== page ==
Psalm 16 • Our Walk in This Life


It is interesting to note that to make a covenant is an agreement by which both parties obligate themselves and commit to their respective terms of the agreement so as to enjoy its proposed benefits. The overwhelming and repeated focus of Scripture is to remind those having entered into a covenant with God of their need to uphold their end of the bargain as God is incapable of even the smallest letdown on His part. Those forgoing such a covenant are here described as having “bartered” with a substitute god for something temporal in this life but with follow-on eternal consequences. One ends with multiplied sorrows, the other with contentment both now and in the life to come.

Read verses 1-4

Q: In this passage, who is this basically comparing and contrasting?

A: Those who authentically follow the One True God— “the saints”, and “those who have bartered for another god”.

Q: What is the meaning of “saints”?

A: It can be literally translated as “holy ones”. Such are set apart and exclusively devoted to God, living for and serving Him according to His Word and ways.

Q: In v.1-2, what are the characteristics of the saints?

Q: What is telling about the phrase in v.2, “I said to the Lord, ‘You are my Lord’”?

A: “Lord” is rendered in this way to indicate when God’s name “Yahweh” is found in the text, but “Lord” when it is “Adonai”, which is understood as “one who rules me”. It is a way of stating, “The One True God is the one who truly rules over me”.

Q: What is the source of the spiritual corruption found in those who pursue another god?

A: They “have bartered”. In other words, they have sought and accepted a trade. Their rejection of God for another in His place is not accidental or against their will but a negotiation.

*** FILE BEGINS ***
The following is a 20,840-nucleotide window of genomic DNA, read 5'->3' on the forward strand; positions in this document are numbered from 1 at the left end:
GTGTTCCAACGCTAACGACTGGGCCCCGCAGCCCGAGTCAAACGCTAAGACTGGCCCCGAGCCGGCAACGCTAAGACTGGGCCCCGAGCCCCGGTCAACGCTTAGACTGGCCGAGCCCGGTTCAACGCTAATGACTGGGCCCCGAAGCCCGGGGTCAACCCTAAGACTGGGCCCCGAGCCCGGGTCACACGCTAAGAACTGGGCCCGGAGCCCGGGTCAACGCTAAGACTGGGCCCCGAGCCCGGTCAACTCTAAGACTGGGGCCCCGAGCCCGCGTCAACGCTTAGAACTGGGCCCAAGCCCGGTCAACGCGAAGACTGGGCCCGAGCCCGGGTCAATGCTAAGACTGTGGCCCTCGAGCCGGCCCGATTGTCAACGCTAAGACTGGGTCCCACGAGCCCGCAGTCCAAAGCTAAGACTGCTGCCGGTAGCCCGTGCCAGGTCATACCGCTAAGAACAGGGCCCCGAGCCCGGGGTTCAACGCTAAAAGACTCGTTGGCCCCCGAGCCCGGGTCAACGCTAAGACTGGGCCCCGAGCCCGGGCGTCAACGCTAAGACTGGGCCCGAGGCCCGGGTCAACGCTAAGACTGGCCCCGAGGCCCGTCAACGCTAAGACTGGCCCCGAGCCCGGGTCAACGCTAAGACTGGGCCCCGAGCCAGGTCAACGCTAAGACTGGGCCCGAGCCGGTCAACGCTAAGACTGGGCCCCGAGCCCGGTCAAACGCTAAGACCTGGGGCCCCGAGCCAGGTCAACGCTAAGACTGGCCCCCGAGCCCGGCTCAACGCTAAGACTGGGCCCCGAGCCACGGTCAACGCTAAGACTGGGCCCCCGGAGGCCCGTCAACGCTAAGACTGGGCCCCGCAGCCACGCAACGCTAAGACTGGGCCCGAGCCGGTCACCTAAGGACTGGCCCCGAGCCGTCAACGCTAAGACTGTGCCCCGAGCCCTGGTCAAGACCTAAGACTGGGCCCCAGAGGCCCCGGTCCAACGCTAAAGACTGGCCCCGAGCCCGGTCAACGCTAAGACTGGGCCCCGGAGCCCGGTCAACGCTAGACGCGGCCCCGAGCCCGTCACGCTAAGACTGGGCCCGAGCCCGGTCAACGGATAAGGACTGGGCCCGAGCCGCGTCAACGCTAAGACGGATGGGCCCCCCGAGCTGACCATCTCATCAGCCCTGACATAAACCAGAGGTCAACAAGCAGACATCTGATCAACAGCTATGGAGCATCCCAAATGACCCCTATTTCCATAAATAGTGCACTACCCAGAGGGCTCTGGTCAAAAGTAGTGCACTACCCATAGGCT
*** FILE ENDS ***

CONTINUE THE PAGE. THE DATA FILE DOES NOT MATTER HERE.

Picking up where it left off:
Point: The world’s notion of selling one’s soul actually has a scriptural basis. Whereas the saint completely trusts in God as his sole “refuge”, the opposite extreme is someone whose lack of trust drives their bartering it all away for their temporary comfort apart from that refuge.

Q: What will be the outcome of this barter?

A: Their “sorrows…will be multiplied”.

Q: How does a saint deal with such individuals?

Q: Why is a drink offering mentioned?

A: The drink offering is part of the sacrificial requirements and is a metaphor for the working of the blood of Christ to come. Their “drink offerings of blood” equates to making a personal substitution for the work of Christ on the cross.

Point: They not only barter in exchange for the things in this life, but for the wrong thing in eternity.

Application: To walk in the Lord means not just devoting one’s self personally but avoiding and rejecting all alternatives.

Read verses 5-6

Q: How might this provide a contrast to those who have bartered for a replacement god?

A: This describes what has been bartered away and comes instead to those whose sole refuge is taken up in God.

Q: How is the Lord our inheritance?